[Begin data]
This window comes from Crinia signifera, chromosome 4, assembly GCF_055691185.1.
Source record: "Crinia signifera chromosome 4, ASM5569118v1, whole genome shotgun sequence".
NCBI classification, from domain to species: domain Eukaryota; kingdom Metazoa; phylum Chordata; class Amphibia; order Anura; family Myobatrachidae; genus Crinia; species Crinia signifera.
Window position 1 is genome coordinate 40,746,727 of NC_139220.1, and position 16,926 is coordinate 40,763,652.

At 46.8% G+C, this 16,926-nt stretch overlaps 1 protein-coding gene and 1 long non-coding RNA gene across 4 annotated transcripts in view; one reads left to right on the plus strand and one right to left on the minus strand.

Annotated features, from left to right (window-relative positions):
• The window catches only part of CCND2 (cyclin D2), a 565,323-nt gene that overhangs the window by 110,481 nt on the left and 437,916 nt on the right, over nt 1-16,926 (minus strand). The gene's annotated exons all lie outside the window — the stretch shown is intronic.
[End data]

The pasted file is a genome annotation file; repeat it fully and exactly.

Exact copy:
This window comes from Crinia signifera, chromosome 4, assembly GCF_055691185.1.
Source record: "Crinia signifera chromosome 4, ASM5569118v1, whole genome shotgun sequence".
NCBI classification, from domain to species: domain Eukaryota; kingdom Metazoa; phylum Chordata; class Amphibia; order Anura; family Myobatrachidae; genus Crinia; species Crinia signifera.
Window position 1 is genome coordinate 40,746,727 of NC_139220.1, and position 16,926 is coordinate 40,763,652.

At 46.8% G+C, this 16,926-nt stretch overlaps 1 protein-coding gene and 1 long non-coding RNA gene across 4 annotated transcripts in view; one reads left to right on the plus strand and one right to left on the minus strand.

Annotated features, from left to right (window-relative positions):
• The window catches only part of CCND2 (cyclin D2), a 565,323-nt gene that overhangs the window by 110,481 nt on the left and 437,916 nt on the right, over nt 1-16,926 (minus strand). The gene's annotated exons all lie outside the window — the stretch shown is intronic.